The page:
There are times in our relationships when we find ourselves the target of what may feel like negative responses from another person. We cannot always discern whether those responses are based on some kind of reaction within that person, some kind of reflective decision, or some kind of destructive motivation. Those deeper meanings make all the difference. I was talking with a young woman the other day who works in a very challenging environment. Because she is extremely capable, she has risen rapidly in the organization, and other people are responding to her in a variety of ways. In particular, there is another, older, woman whom she has surpassed rather rapidly. This colleague is generating some amount of conflict in the work they are doing together.
You might expect that this young woman would be frustrated, angry, or retaliatory. Instead, she is making a distinction between conflict generated due to a motive to be destructive and conflict that is a reaction to her own problems or something else in her life. The young woman–let’s call her Susan–does not believe her colleague is intending to cause problems for her, but simply that she is reacting to her own loss of realizing she is not rising at the rate that Susan is. In other words, it is not personal to Susan.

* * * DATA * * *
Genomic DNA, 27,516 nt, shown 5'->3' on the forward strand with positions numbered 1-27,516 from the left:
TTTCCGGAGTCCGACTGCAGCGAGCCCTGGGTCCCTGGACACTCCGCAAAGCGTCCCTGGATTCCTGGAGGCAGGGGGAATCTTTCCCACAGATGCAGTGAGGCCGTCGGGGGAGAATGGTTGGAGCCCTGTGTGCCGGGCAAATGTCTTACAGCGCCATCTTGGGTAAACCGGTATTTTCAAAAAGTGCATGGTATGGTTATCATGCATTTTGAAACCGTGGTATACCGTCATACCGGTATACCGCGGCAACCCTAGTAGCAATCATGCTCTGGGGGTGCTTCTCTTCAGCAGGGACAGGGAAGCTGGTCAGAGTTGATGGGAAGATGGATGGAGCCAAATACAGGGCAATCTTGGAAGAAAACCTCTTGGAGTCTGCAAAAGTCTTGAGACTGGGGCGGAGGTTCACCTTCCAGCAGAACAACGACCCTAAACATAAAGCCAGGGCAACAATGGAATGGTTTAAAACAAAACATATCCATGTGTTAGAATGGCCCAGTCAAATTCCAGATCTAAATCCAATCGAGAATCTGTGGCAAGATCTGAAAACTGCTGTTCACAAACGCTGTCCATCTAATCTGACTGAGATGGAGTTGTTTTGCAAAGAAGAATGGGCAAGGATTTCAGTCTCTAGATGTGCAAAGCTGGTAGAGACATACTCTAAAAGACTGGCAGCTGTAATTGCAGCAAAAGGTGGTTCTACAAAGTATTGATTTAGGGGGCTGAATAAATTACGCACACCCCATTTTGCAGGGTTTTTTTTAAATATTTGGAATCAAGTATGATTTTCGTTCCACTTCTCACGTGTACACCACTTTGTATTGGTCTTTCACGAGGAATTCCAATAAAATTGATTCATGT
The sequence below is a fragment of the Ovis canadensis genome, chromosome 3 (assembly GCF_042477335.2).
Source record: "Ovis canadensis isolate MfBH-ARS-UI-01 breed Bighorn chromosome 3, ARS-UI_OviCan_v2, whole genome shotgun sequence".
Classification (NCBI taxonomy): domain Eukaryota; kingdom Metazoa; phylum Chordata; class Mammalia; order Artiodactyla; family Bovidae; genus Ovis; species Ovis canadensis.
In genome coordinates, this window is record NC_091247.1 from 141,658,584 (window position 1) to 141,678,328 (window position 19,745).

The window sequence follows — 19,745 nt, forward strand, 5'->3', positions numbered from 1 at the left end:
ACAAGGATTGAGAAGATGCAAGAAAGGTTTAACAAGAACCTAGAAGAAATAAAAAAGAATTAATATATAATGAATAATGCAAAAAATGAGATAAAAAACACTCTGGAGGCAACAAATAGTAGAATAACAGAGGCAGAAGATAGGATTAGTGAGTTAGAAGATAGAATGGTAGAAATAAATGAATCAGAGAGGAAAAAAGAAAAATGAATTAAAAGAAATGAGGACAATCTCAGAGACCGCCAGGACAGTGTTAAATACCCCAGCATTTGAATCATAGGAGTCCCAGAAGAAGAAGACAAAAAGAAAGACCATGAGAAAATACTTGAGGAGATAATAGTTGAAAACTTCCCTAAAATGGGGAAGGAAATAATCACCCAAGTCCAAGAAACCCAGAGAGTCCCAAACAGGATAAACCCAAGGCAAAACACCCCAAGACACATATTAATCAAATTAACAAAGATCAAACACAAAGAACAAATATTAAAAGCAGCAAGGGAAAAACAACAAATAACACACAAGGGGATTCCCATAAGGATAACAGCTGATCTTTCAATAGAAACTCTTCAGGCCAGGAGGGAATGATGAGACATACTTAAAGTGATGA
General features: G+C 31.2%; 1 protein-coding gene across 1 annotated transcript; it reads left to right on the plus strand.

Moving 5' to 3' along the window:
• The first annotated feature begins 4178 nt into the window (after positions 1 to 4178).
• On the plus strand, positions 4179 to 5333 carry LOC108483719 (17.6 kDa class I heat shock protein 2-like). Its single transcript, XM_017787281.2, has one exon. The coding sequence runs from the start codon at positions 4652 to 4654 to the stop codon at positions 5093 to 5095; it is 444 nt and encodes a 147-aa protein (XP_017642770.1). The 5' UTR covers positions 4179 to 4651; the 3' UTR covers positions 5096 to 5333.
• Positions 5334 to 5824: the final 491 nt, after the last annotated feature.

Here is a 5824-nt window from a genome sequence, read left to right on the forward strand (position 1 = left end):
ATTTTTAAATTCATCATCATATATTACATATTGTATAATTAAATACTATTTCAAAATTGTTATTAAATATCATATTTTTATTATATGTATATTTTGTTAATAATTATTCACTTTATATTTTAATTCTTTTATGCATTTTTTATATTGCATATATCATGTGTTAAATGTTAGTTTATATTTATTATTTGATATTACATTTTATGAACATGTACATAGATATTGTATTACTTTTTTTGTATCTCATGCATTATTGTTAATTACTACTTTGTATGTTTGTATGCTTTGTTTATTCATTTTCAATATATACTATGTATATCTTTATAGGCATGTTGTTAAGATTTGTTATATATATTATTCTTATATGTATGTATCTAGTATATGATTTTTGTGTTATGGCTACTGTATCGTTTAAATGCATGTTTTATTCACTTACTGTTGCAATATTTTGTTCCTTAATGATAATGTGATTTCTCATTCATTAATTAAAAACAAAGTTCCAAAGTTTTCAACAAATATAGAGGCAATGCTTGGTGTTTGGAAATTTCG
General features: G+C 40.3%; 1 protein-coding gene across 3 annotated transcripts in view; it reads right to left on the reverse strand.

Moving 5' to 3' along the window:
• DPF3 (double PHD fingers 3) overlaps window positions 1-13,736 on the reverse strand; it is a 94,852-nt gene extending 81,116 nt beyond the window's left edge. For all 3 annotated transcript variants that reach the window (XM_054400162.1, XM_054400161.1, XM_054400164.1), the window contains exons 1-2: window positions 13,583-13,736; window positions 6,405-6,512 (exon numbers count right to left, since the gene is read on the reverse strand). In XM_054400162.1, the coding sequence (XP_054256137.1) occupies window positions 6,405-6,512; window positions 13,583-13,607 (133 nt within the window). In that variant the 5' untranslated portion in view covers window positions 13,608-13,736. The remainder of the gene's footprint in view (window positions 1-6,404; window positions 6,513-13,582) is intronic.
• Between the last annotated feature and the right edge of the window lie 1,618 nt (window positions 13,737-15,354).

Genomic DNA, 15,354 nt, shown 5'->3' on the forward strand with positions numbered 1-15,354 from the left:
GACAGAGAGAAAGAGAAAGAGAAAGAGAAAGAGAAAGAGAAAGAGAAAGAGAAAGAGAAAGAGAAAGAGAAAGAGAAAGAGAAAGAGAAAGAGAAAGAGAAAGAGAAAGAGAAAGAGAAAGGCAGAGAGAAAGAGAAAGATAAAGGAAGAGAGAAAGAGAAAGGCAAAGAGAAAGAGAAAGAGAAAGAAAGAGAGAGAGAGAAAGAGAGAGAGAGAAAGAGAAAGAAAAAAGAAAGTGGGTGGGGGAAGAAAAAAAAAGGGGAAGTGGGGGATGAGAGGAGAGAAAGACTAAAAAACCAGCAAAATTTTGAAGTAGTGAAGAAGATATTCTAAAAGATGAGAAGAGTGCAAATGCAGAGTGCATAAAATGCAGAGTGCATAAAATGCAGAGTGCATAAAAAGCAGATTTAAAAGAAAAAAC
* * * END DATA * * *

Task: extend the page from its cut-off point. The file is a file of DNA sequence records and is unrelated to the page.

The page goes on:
These distinctions may not be completely clear cut, but they are helpful. If a person seems to be generating conflict, is it because he or she simply does not agree with you–which we might call reflective–he or she is responding to some internal loss or vulnerability–in which case the conflict is not directed at you personally but is a form of pain relief for internal pain–or he or she is actively attempting to be destructive, either to you or to the larger system–in which case some kind of internal pain has gotten out of control and is being directed at you.
Destructive motives and reactive motives both come out of inner pain, but the target is different. The former is directed toward an outside target, and the latter is reacting to an inside target. Whether or not we can discern what basis underlies a motive for conflict, we can recognize that different motives are possible, and this can free us from being impacted. We may decide that a person who is reactive needs us to get more involved with him or her and we may decide that in the case of a person who is destructive we need to get less involved with him or her.